Know the signs of human trafficking

Signs of a victim

Just as most child sexual abuse is inflicted by someone a child knows, most people are trafficked by someone they know rather than by complete strangers. Individuals may be trafficked by their peers, older friends, family acquaintances, parents, siblings, or other family members. Trafficking victims may exhibit one or more of the following signs:

  • "Branding" - marks, such as tattoos, often placed on the neck, arm, collarbone, or similar area
  • Physical signs of abuse
  • Working strange hours, particularly late at nigh or very early in the morning
  • Signs of exhaustion - People who are trafficked may be kept awake at all hours of the night
  • New look - Traffickers may purchase haircuts and color, manicures, and/or new clothes to alter the appearance or provide incentives for the victims
  • No control of personal assets
  • Frequent absences from work or school
  • Spending significant time online and/or on their phone to be in constant communication with their traffickers or clients
  • Uses language associated with "the game"
  • Has a controlling significant other
  • Has a much older significant other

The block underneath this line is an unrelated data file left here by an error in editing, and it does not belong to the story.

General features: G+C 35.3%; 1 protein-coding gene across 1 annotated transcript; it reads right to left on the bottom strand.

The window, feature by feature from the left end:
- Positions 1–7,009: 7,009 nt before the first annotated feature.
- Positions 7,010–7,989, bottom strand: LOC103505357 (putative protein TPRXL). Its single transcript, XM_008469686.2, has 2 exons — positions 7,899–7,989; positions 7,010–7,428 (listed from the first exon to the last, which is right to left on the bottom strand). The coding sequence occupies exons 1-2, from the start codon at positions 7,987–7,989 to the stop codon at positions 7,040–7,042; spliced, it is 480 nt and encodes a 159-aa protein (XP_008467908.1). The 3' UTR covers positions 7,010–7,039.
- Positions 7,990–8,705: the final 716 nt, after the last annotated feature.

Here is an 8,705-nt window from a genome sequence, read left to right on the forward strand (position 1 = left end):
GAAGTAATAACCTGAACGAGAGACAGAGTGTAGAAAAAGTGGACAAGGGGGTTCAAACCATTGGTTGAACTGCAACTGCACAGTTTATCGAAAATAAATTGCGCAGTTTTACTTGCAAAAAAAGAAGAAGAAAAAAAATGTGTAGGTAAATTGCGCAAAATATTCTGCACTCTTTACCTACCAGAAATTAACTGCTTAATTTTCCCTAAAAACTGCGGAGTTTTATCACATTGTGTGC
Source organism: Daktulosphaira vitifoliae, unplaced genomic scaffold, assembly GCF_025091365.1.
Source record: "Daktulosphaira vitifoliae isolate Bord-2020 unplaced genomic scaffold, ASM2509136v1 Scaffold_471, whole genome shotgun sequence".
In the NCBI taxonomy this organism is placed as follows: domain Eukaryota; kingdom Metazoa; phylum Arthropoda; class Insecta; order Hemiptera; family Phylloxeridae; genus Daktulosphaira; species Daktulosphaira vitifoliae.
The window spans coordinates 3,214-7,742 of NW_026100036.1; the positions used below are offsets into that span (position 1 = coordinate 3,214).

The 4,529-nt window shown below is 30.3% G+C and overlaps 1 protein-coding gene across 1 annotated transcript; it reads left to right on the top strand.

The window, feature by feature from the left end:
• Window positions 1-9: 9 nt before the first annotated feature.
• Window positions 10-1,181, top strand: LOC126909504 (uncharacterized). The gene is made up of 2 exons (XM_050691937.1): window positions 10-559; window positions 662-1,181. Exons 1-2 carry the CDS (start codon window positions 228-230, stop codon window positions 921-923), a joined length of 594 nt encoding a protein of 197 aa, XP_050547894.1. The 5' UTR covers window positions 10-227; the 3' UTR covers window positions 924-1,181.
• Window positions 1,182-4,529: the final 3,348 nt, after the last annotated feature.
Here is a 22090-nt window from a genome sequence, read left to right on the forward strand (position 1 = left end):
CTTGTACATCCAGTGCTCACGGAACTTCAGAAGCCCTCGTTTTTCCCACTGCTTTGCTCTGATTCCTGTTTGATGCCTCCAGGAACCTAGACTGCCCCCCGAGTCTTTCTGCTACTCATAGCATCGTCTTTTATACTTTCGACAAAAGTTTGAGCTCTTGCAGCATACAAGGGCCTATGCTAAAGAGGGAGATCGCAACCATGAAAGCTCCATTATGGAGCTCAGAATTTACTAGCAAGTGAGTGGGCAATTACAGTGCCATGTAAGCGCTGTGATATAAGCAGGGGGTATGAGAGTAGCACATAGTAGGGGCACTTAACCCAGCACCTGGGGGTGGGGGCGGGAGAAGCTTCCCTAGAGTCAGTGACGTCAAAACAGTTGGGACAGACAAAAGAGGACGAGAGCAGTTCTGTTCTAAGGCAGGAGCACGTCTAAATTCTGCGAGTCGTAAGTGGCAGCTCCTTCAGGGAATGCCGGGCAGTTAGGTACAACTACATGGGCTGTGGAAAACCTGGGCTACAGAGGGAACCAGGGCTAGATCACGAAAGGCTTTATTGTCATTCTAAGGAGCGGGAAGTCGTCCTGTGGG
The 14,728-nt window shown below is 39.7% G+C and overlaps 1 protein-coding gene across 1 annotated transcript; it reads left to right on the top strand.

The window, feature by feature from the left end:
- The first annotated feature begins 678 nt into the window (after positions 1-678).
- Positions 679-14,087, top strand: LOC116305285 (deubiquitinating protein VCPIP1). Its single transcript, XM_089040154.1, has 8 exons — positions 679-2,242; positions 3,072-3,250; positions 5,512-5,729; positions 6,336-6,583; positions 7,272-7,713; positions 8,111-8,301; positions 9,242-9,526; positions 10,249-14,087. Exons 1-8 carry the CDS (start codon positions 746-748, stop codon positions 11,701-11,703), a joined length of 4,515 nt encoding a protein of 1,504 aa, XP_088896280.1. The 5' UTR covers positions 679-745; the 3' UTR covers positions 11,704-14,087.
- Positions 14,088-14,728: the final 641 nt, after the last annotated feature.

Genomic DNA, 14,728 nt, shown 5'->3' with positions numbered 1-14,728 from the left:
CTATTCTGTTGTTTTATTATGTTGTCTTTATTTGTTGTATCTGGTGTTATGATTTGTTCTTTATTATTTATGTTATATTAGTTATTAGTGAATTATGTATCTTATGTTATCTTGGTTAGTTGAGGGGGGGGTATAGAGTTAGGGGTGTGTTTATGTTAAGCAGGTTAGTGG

• Has hotel cards, false IDs, cash cards, condoms, multiple phones, scraps of paper with personal information and prices
  • Tells inconsistent stories and explanations

Characteristics of vulnerable youth

Traffickers make it their business to learn how to identify and isolate youth who are vulnerable because those youth will be easier to coerce and manipulate. Students with a history of one or more of the following are particularly susceptible:

  • Sexual abuse
  • Physical abuse
  • Emotional abuse
  • Neglect
  • Deprivation of basic necessities
  • Separation from family or community
  • Rejection by peers or family
  • Bullying
  • Exposure to violence
  • Low self-esteem
  • Isolation

Particularly Vulnerable Youth

  • Youth in foster care
  • Homeless or runaway youth
  • Those who feel detached or abandoned
  • LGBTQ Youth

the Disguises of a human trafficker

There are five different types of disguises a trafficker will put on or take off in order to groom or influence a potential victim:

  • The pretender

    Someone who pretends to be something he or she is not, like a father, boyfriend, a sister, or a friend.

  • the promiser

    Someone who promises you great things, like an amazing dream job, a great lifestyle, or travel.

  • the provider

    Someone who offers to take care of your needs – for food, clothing, money, or a place to live.

  • the protector

    Someone who uses physical power or intimidation to protect (and also control) you.

  • the punisher

    Someone who used violence and threats to control you.

    *From iEmpathize "The Empower Youth Program."